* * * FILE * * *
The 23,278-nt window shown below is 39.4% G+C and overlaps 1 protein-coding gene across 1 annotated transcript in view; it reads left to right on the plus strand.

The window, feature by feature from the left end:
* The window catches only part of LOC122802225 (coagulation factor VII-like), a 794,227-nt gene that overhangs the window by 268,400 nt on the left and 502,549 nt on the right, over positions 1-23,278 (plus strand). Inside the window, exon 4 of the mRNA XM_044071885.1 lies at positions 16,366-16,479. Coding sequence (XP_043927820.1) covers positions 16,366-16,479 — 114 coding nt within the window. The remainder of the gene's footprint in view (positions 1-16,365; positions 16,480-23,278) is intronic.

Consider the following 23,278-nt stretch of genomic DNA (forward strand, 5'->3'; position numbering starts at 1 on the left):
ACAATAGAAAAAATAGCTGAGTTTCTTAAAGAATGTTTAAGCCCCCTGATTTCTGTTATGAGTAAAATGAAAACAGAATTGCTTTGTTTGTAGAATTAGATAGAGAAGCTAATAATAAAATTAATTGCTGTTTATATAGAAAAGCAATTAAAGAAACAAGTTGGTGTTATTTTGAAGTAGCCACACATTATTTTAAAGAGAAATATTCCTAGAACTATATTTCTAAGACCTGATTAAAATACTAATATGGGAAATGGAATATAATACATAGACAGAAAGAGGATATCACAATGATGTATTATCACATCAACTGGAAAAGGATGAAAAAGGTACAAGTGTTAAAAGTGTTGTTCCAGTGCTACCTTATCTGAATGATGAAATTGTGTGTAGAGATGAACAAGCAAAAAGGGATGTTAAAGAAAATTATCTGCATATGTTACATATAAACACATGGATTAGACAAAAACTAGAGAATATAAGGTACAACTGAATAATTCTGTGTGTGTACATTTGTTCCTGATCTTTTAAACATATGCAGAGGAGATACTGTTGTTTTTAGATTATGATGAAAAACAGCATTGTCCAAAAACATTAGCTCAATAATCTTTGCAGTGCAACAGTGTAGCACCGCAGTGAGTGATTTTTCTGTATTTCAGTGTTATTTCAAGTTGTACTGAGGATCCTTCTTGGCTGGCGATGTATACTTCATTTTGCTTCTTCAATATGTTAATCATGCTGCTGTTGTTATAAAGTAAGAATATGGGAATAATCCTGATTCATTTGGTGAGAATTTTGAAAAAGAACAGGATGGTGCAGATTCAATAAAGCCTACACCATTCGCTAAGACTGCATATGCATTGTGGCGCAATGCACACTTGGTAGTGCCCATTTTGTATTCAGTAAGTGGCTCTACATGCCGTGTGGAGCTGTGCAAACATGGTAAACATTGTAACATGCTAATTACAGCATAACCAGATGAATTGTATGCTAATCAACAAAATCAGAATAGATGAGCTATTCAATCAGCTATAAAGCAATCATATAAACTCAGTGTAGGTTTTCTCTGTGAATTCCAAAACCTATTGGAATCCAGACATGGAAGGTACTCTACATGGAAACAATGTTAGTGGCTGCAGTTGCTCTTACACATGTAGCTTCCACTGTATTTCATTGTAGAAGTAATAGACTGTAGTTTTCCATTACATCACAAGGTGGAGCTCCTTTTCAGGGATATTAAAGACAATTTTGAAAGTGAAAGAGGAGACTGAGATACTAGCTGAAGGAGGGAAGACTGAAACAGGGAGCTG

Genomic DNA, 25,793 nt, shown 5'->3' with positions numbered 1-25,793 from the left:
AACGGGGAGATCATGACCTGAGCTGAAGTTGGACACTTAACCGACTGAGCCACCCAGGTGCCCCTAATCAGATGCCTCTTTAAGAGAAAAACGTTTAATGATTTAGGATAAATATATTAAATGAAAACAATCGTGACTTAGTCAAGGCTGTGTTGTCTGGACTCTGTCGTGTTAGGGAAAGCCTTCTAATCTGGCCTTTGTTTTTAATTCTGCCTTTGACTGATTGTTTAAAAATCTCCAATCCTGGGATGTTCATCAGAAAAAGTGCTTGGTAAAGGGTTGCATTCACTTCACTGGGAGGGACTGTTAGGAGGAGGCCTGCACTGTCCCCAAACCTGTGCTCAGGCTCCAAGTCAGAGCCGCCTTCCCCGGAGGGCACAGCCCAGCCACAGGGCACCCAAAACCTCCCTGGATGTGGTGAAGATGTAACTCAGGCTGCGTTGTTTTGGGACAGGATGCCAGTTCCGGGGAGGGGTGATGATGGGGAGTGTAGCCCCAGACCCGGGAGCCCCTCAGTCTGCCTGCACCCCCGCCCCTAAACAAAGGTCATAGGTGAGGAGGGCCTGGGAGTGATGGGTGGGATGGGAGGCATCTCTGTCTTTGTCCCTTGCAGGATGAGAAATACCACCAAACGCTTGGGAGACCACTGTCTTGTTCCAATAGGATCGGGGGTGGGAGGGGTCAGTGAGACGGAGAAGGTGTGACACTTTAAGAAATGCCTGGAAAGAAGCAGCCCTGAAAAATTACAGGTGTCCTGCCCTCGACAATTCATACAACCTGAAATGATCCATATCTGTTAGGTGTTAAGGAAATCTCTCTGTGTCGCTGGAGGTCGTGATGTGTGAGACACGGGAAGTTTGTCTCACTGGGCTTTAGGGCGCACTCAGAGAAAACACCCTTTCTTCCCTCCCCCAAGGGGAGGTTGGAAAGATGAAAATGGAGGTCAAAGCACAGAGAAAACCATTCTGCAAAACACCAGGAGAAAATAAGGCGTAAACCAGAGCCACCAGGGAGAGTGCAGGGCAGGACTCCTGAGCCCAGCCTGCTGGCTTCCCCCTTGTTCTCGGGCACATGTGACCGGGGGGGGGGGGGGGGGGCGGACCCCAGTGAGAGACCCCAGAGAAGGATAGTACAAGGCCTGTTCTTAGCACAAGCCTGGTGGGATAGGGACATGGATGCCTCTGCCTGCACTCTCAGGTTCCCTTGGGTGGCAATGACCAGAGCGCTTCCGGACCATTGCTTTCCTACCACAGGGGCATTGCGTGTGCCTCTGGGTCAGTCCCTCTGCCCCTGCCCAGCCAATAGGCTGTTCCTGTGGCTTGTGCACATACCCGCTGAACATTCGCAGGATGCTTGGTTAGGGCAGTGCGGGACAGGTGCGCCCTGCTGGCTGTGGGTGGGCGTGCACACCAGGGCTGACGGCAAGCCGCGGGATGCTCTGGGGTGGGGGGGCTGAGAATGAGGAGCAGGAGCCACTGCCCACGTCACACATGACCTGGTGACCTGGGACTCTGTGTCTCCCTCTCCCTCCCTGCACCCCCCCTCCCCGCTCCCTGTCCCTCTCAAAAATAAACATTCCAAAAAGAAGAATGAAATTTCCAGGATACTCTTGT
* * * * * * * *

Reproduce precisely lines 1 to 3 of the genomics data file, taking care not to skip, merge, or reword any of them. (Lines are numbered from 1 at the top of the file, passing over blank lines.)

The 23,278-nt window shown below is 39.4% G+C and overlaps 1 protein-coding gene across 1 annotated transcript in view; it reads left to right on the plus strand.

The window, feature by feature from the left end:
* The window catches only part of LOC122802225 (coagulation factor VII-like), a 794,227-nt gene that overhangs the window by 268,400 nt on the left and 502,549 nt on the right, over positions 1-23,278 (plus strand). Inside the window, exon 4 of the mRNA XM_044071885.1 lies at positions 16,366-16,479. Coding sequence (XP_043927820.1) covers positions 16,366-16,479 — 114 coding nt within the window. The remainder of the gene's footprint in view (positions 1-16,365; positions 16,480-23,278) is intronic.